Whenever I try and take slow, deep breaths to relax, I feel like I’m giving myself an internal service error. At which point, I put my breathing back on auto-breathe and act like I didn’t try to manually control it. The body is smart, I’ll let it do it’s thing.
This blog post is in response to Aaron’s weekly prompt. Since today is National Relaxation Day, his prompt is “Relax“.
I was going to get into what I had intended on writing about, but I’m too distracted by the recommendations Google has for how we can relax our mind and body.
Soothing music. What classifies as soothing music? Is it just ocean noises with the periodic “Caw Caw”, to keep you on your toes? Or, is it just music you like that doesn’t have any thumps in it?
It’s like when a fitness instructor says, “legs should be shoulder width apart”. Okay, but how far is that, exactly? When did our shoulders become a unit of measurement?
I just want specifics.
Anyway, when I see the word, “relax”, I think back to watching TVO Kids as a child. For the non-Canadians reading this, it was like Nickelodeon. There would be an after school lineup of children shows, with hosts in a studio.
The hosts would say, “Kick back, relax”. I didn’t know what “kick back” meant, but I assumed it meant I should lay down on the couch and kick the far arm rest, as a way to get comfortable and “relax”.
Brilliant boy, I was.
And as I thought about writing that in this post, I remembered the Friday Night Football song for the CFL on TSN in the early 2000s. The song had the lyric, “kick back, relax”. The song was great. I miss it.
Was there something about that era – late 90s, early 2000s – where “kick back (and) relax” was a popular phrase people said? Maybe it’s just a coincidence. I’m just here to connect the dots.
To me, relaxation occurs when I am doing something, while also doing nothing. It is the act of being on a couch, while staring at a television screen. Or laying on a bed and listening to music, that may or may not be soothing. Caw Caw.
Another weird thing just popped in my mind.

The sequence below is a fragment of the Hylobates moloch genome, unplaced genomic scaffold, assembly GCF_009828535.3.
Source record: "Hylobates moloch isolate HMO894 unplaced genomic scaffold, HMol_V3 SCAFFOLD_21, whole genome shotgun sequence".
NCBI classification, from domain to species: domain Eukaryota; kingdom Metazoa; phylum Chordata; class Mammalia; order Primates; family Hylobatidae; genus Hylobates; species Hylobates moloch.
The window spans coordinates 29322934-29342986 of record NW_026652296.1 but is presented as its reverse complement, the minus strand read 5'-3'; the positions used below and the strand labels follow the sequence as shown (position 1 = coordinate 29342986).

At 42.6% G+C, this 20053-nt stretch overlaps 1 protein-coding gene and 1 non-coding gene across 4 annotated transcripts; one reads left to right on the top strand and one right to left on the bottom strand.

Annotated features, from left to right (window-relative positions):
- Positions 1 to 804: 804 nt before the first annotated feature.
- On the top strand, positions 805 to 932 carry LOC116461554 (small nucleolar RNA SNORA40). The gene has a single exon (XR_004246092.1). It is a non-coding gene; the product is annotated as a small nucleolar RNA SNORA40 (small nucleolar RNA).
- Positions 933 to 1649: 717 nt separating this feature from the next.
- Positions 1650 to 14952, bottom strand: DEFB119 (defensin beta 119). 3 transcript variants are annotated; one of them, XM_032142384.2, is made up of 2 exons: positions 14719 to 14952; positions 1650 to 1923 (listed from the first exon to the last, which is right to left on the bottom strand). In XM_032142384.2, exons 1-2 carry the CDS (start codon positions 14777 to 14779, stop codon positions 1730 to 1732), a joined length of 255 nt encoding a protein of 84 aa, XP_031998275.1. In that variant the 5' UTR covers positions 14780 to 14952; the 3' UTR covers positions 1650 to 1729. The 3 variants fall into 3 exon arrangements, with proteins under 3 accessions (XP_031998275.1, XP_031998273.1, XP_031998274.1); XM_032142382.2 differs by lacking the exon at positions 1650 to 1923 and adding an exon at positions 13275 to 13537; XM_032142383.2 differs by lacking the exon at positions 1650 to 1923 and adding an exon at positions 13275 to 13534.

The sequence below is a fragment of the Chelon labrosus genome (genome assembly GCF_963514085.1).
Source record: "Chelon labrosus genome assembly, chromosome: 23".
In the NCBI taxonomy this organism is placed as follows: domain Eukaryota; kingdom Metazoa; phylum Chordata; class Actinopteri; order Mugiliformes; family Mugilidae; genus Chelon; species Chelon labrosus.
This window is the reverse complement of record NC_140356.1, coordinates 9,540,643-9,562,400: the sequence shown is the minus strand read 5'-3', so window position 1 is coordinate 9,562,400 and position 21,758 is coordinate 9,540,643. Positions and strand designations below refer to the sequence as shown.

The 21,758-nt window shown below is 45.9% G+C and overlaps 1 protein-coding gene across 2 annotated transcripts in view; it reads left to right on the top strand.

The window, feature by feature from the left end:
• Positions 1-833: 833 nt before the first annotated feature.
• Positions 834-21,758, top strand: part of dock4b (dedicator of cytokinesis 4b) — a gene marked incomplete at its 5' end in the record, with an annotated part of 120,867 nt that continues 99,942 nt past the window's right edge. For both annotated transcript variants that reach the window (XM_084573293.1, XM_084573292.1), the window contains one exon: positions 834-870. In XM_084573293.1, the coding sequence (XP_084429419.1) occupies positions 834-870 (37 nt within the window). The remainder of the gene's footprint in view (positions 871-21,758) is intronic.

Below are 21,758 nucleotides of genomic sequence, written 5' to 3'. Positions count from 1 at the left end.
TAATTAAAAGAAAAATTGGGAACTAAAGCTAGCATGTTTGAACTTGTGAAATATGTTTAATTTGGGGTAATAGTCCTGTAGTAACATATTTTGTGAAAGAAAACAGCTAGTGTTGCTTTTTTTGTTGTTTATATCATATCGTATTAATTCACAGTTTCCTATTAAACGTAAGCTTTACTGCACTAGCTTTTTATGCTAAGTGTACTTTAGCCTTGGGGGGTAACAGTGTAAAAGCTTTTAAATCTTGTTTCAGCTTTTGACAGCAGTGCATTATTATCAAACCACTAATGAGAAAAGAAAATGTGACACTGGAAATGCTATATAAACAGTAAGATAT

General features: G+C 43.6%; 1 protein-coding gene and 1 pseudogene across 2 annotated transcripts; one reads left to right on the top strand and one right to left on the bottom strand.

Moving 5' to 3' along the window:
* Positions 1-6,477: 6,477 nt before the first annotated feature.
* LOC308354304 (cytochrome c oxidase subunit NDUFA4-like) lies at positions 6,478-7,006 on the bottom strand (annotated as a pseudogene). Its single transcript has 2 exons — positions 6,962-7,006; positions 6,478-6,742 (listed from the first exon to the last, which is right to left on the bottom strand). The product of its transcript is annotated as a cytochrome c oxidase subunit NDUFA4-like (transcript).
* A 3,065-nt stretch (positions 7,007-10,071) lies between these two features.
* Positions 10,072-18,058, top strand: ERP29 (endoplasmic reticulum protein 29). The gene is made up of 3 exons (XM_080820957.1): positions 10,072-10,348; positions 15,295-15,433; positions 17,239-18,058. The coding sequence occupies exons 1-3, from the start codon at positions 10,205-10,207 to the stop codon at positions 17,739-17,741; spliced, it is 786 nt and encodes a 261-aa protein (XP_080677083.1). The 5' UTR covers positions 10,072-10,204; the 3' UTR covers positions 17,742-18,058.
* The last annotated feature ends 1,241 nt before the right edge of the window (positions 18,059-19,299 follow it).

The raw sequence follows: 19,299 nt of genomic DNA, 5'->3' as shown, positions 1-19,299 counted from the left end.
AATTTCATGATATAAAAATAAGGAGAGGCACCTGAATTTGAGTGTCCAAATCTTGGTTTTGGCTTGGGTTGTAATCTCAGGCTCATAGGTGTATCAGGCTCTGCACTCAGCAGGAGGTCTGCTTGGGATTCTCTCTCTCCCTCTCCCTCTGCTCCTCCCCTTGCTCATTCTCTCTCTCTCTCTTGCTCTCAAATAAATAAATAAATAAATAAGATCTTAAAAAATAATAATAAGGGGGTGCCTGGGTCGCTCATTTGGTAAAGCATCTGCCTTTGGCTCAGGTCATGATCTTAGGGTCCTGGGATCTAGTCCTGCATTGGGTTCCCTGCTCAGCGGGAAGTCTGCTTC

The ol’ “picture the audience in their underwear” line, as a way to get you to calm your nerves when speaking in front of a group of people. I never understood that. That’s too much mind work. Can’t I just picture them looking uninterested and bored?
Remember presentations in front of the class? You held onto the paper with both hands because if you were to hold it with one, it would start shaking uncontrollably? I feel like that happened to everyone at least once.
I always hated sitting through the presentations before mine. That was worse than actually giving the presentation. The anticipation killed me. Once I got in front of the class, I knew I would deliver as long as I wasn’t missing a cue card.
Maybe it was growth through experience, but presentations in university weren’t that bad. I was fairly relaxed for most of them.
The trick, for me, was a combination of: being prepared, not having a script, and not over-rehearsing.
I would have my bullet points and know what I wanted to saw for each. To practice, I’d pace back and forth in my room while saying the words under my breath. I never wanted to get too attached to the same verbiage every time, in fear of sounding robotic. I wanted to save my best performance for the class.
“We’ll do it live!”
There was one time my group wanted to practice, and practice, and practice the presentation. It got to the point where I said I wasn’t going to practice my part again. I knew it, I didn’t want to overdo it.
That presentation was only out of 10 marks. Two marks were going to be given for making the audience laugh. That was to encourage us to make it fun.
My portion was one of the two parts of the presentation where laughs were possible. Sure enough, I had the lecture room laughing, and I attribute that to not over-rehearsing.
Anyway, I have rambled on long enough about things that
barely definitely relate back to Aaron’s prompt.
I bid you an adieu.
How do you relax? How were you with school presentations?